• Finishing Move: Airplane Spin, Manchurian Splash.
  • Foreign Wrestling Heel: Billed from Manchuria. It would later be downplayed when he turned face and he started speaking English in interviews again.
  • I Resemble That Remark!: When Monsoon complained on commentary about cheating tactics at Survivor Series 87, Jesse Ventura accused him of doing things like that in his in-ring career, and Monsoon said, "I may resemble that remark."
  • Kayfabe: Believed in maintaining it so much he even had it on his license plate.note 
  • Once per Episode: Yelling, exasperated, "WILL YOU STOP?" to Bobby Heenan when they would be doing commentary.
  • Reasonable Authority Figure: As an on-air president of the WWF, Monsoon would typically make fair calls, although the wacky booking did occasionally get in his way.
  • Retired Badass: Although his most famous work was out of the ring rather than in it, Gorilla Monsoon got his start as a dangerous heel and he would occasionally take a moment to remind everyone, to wild cheers, that he used to be a 440 pound Manchurian. Part of his chemistry with Bobby Heenan was that, at the end of the day, Heenan was just a shrimpy manager while Monsoon was an ex-wrestler who could silence him if the Brain got too uppity, culminating in his literally dragging and tossing Heenan out of the company.
  • Screw the Rules, I Make Them!: Worked as a booker for a time and had ownership points with the WWF and with the World Wrestling Council.
  • Sesquipedalian Loquaciousness: Would reference complicated and/or seemingly obscure medical terminology for the purpose of describing potential injuries suffered by the wrestlers, the most well-known being "the lower occipital protuberance."
    • Lampshaded by Bobby Heenan: "There's one to the cervial dervial part of the back, Monsoon"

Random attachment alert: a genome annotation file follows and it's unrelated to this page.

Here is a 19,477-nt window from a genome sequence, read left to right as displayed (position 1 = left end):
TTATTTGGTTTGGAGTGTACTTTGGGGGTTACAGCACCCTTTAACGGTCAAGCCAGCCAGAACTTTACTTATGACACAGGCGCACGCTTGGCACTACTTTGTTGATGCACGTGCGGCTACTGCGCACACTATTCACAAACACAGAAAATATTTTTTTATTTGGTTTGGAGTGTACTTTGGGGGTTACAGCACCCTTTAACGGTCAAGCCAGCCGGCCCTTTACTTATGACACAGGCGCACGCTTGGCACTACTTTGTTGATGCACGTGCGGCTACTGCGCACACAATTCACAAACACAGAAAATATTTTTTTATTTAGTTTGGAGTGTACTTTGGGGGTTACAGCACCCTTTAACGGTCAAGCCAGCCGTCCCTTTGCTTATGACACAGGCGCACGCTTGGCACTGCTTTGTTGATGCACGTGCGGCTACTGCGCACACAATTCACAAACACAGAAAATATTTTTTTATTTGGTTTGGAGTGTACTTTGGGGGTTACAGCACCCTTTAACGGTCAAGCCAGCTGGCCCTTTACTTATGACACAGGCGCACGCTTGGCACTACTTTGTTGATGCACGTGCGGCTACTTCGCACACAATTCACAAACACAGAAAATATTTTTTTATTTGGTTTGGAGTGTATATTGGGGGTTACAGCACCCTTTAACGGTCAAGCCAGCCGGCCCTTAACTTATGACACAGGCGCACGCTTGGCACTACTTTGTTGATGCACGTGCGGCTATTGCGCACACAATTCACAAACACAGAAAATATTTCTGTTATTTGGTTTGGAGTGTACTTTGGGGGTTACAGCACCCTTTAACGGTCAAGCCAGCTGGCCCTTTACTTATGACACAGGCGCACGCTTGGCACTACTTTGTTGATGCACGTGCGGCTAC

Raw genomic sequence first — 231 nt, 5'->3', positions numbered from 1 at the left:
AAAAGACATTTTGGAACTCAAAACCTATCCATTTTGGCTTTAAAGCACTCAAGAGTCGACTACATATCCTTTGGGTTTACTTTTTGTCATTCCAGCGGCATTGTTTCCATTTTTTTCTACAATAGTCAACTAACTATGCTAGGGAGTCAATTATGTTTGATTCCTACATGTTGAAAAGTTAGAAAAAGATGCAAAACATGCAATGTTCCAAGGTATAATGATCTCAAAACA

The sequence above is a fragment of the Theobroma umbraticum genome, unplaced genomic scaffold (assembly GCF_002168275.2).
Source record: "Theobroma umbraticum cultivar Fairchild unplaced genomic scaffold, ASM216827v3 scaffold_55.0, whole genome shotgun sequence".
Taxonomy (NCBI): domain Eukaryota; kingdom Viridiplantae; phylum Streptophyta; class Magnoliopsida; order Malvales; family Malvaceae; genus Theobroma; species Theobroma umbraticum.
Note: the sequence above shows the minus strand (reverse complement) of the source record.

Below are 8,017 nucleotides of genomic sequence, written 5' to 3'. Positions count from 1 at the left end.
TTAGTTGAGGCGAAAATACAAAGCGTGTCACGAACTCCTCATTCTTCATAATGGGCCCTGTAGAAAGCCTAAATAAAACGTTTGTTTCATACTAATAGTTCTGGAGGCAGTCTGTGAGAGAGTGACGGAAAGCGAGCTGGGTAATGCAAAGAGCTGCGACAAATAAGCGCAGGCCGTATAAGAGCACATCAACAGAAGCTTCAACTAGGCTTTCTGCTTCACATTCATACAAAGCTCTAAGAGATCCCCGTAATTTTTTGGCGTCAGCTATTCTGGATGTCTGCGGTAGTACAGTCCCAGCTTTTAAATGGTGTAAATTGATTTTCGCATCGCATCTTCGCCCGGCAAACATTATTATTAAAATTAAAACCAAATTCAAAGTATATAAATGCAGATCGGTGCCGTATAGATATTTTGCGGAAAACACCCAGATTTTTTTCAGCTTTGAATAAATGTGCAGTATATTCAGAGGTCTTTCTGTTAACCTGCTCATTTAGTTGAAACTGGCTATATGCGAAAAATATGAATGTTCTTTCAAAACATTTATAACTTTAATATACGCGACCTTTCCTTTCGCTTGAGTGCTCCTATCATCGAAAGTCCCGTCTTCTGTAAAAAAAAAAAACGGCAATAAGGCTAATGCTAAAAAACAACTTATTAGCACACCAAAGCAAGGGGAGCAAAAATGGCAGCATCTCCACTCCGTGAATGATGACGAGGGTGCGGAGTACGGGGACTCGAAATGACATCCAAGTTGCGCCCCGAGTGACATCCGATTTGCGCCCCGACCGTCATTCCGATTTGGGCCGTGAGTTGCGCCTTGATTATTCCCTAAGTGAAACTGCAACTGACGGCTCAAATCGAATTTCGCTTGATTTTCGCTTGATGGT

• Jesse Ventura got in a small dig in jest one time; during one particular match, a wrestler got hammered on the back of the head, after Monsoon gave the medical term for the exact location, Ventura quipped, "Back of the head for all you normal people out there."
  • Shout-Out: The staging area behind the curtain is named the "Gorilla Position" in his honor.
    • Born Anthony Carelli, Santino Marella's last name is a tribute to Monsoon.
    • The German Death Metal band that named themselves for him.
  • Vitriolic Best Buds: with Heenan. On the air the two could barely stand each other, but in real life they were very close friends.
    • After Gorilla Monsoon died, Heenan, then working for WCW Nitro, would say that the Pearly Gates of Heaven would now be "The Gorilla Position" — an allusion not only in tribute of Monsoon, but also of the position wrestlers take just before they enter the main arena for a match or segment.
    • Gorilla and Jesse Ventura was more of an in-character example.
  • Wrestling Family: As mentioned above under Actor Allusion, his adopted son Joey was a WWE referee. He died on July 4, 1994 in a car crash while driving to Newark, NJ after a WWF Superstars taping in Ocean City, MD.